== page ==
Author: Ian Eiloart Date: To: Exim Users Mailing List Subject: Re: [exim] Use of hashes to fix forwarding
--On February 2, 2005 16:58:34 +0000 Jethro R Binks
> While I can't give any other examples, it being a very long time since I
> considered implementing a rule like this, eBay isn't the only service
> that does this sort of thing.
> I'm surprised in implementing this rule you haven't had complaints.
Well, that's us that implemented it.
It's true that we use a simple header. This is designed to stop spam, not
sophisticated identity theft. However, we probably will replace it with a
hashing scheme - perhaps based on the recipe that Matthew provided. We
would appreciate that extra level of protection.
We do, of course, offer MSA; but on the wrong port at the moment, as we
weren't aware of RFC 2476 when we implemented it. Here's what we implement
We use Mulberry as our main mail client, and can distribute it
preconfigured with the SMTP host. Currently we require connections
from off campus to use TLSv1 and to authenticate, on ports 25 or
225 OR to use SSL with authentication on port 465 - as some clients
can't use TLS. We also require encryption and authentication from
some parts of campus where we've seen virus outbreaks - and intend
to spread this requirement across campus.
We're deploying a cluster of Apple XServes with Exim for SMTP/MSA - using
Apple's surprisingly easy to configure IPFailover for resilience.
These will support MSA on port 587 as well as the current ports.
When they're out, we'll be reconfiguring our default Mulberry
settings to use port 587 - and changing all our documentation to
recommend port 587 to all users: that seems to be easier than
trying to separately identify those users whose ISPs block port 25.
We may even change all the preferences on our IMSP server - but
we'll have to consider whether that might break more than it fixes.
Ah, and complaints. Yes, we do get them, but we get far more complaints
about viruses and spam. So, the new XServes use clamav anti-virus, and
we'll try to improve our bogofilter setup. We also get quite a few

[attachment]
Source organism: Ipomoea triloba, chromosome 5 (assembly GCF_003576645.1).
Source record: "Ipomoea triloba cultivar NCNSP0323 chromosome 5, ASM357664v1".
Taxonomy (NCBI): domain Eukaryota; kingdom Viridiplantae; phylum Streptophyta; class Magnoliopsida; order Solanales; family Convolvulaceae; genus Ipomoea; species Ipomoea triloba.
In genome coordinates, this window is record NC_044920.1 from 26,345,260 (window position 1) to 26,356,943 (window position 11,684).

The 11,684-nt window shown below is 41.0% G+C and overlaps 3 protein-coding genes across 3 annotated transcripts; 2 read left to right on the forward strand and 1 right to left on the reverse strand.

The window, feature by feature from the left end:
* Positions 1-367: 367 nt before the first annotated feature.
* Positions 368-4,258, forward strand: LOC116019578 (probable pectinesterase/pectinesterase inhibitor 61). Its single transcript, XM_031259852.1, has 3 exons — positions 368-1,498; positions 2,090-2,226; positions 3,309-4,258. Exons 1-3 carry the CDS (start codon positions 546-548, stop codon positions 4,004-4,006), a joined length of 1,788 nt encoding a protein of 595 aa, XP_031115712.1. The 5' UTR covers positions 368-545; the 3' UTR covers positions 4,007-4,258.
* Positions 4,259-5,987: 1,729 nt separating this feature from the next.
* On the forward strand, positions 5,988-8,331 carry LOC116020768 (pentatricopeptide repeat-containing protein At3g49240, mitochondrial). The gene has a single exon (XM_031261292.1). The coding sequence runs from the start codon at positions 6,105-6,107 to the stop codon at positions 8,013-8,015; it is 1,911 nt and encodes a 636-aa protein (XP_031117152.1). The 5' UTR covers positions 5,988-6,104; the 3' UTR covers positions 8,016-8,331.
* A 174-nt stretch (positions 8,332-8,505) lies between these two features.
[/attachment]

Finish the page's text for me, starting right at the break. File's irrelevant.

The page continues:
complaints about sender verification callouts breaking incoming mail. I've
always resolved this by persuading the other postmaster to fix their
system; though recently I was surprised to hear that other institutions
have been granting exemptions to one UK university which has (IMHO) broken
mailing list software. As far as I can tell, each person who has granted an
exemption has probably done as much work as it would take to fix the lists.
So here's what I do. I monitor sender verification failures from .edu and
.uk addresses. When I see them, I try to judge whether they're due to
forgeries or not 99% are. If not, I email a complaint to their postmaster,
and bcc it to both the sender and the intended recipient. The email makes
it clear that the sender's mail is broken in several ways by their
postmaster. If my email isn't ignored, the problem always gets fixed by
them. I use a standard text - with hints on how to fix certain mailers -
and this is just as easy as adding an exemption rule.
Anyway, I take the same approach to third parties that forge our addresses.
We do stamp outgoing mail to allow it back in from certain mailing lists,
or forwarding services, though.
If I get any serious complaints, I may add a checkbox to our web based exim
filter editor saying something like: "Allow other people to steal my
identity"! Oh, and in this case, it wouldn't edit the exim filter, it would
set an attribute in our LDAP database.
Sussex University ITS
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